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Mitt Romney Urges “Respect For Other Ideas”

The Utah Senator believes the HBS practice of open debate can combat polarization.

“It is hard to wake up in the morning and feel optimistic about the world,” former HBS Dean Nitin Nohria shared to open January’s inaugural speaker event of the “Harvard Dialogues” series. It was a somber yet apt introduction for the topic of the night: “Leading When It’s Difficult.” Few alumni would be more qualified to speak on the subject than guest speaker and HBS alumni Senator Mitt Romney (MBA ’74), who joined Nohria virtually. Later, Nohria posed the question to Romney directly: “How do you live in a world like this? What does leadership look like?” 

In response, Romney shared that the world of business, particularly his time at Bain Capital, had shaped his philosophy of service: “I listen to the people and can be persuaded that I’m wrong…but my values, I don’t vary from those. It’s allowed me to sometimes make decisions that don’t make a lot of sense to people.” Romney, who came under fire from the Republican party for vocally opposing former President Donald Trump, has certainly stood by those values in his political career. 

His pragmatic problem-solving and business experience rang clear throughout the evening, the American flag displayed prominently in the background of his office. On the topic of AI, he joked that “seventy year olds like me” were unlikely to develop successful regulation. Rather, he proposed engaging the private sector to both “protect ourselves and take advantage of the opportunities” that AI presented. He encouraged HBS students to be at the forefront of that opportunity by buying prominent AI companies, leading Nohria to quip that “the private equity person never goes away.” 

Romney’s rational approach was not limited to the world of business and technology. He recalled the importance of data-driven decision making in his initiative to improve education during his tenure as Massachusetts governor, a skill he credited to his time as a consultant. Of the Israel-Palestine crisis, he noted the failure of the historical approach of “bottling up Hamas, and letting off the steam slowly,” and instead advocated a two state solution “with metrics of some kind” to prevent further conflict in the region. Romney emphasized the need for American leadership in resolving the crisis, a theme which arose again when he affirmed U.S. funding for Ukraine. His justification for the policy: if the U.S. lost credibility as a protector of freedom, then we would lose the trust of other vulnerable allies such as Taiwan, and enemies would feel more emboldened to attack US allies. It was the kind of sharp, clear-eyed stakeholder analysis that would have been well received in an HBS classroom.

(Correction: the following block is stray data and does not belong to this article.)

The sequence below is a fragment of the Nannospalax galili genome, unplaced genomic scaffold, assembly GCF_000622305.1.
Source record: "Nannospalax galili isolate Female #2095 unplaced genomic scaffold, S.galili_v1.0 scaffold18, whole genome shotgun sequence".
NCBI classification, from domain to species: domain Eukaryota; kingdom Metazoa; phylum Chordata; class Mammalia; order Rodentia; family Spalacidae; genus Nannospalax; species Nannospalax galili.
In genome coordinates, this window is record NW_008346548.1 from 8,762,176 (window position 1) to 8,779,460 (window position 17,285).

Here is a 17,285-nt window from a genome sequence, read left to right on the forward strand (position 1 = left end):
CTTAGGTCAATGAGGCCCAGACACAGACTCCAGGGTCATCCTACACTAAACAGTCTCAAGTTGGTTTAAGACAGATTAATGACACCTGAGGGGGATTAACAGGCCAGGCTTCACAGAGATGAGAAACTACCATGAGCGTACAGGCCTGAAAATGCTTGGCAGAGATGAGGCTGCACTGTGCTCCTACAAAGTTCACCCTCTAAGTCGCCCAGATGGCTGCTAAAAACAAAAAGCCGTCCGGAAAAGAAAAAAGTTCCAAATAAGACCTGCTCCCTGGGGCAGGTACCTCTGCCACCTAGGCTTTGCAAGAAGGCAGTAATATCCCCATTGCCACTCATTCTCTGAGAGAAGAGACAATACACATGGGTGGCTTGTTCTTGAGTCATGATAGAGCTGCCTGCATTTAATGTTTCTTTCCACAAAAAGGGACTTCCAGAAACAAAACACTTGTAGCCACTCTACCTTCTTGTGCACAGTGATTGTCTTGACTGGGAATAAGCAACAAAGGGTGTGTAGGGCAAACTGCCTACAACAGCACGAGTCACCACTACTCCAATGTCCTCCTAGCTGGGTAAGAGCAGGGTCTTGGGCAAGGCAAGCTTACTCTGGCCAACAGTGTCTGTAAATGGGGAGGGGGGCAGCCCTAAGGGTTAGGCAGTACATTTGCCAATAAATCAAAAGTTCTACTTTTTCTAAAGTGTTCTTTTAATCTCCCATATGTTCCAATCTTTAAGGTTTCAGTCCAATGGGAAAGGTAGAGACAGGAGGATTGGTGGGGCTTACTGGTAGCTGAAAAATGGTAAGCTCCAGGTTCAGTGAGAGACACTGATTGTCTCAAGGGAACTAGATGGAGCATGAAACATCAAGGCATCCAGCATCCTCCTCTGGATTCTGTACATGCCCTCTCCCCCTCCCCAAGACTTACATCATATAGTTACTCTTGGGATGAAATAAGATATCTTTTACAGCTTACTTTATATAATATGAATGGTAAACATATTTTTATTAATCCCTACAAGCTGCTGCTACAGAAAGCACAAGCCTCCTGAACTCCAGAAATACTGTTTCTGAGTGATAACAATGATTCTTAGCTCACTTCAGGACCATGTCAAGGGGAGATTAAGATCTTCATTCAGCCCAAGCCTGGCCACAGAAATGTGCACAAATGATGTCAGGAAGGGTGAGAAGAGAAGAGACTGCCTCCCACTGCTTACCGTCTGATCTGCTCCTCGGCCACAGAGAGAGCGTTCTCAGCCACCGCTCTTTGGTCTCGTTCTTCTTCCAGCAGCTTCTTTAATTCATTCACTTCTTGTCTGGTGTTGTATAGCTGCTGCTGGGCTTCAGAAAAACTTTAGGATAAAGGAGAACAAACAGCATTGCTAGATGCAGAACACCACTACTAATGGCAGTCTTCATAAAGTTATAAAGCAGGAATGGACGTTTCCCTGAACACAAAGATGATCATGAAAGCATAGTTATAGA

In fact, Romney lamented the national decline of such reasoned discourse as the United States has grown more politically polarized. He attributed the disturbing trend to identity politics, and accused both political parties of stoking the flames. Democrats had taken increasingly divisive stances, such as “that we should let transgender biological males compete with females, that we should defund our police and open up our borders,” a statement which elicited murmurs from the crowd. Republicans, on the other hand, had abandoned their platform and become “the party of a person, entirely based upon identity” following Trump’s election. The cure for the poison was, in his view, strong leadership and respect for opposing viewpoints. HBS is a paragon of these views, enabling students to “express different points of view…I’m counting on [HBS students] to leaven the public dialogue.” 

Romney no doubt views future business leaders as critical agents of change during turbulent times. Ultimately, however, when asked for parting advice to the audience, he counseled students to avoid chasing external measures of success. “Those things are, to a great degree, subject to luck and serendipity,” he explained. “But if instead you define yourself by things you control [such as] your relationships, your faith, your character…your life will be highly successful, regardless of what your bank account looks like.”   

Danielle Mitalipov (MBA ‘25) is an RC interested in scaling climate technology and renewable energy generation. She is a Student Sustainability Associate (SSA), and helped organize the HBS Climate Symposium. Prior to HBS, she studied philosophy at Stanford University, and led merchandising for a global brand at adidas. Outside of school, she is usually writing or watching the latest release at the Coolidge Corner Theater.

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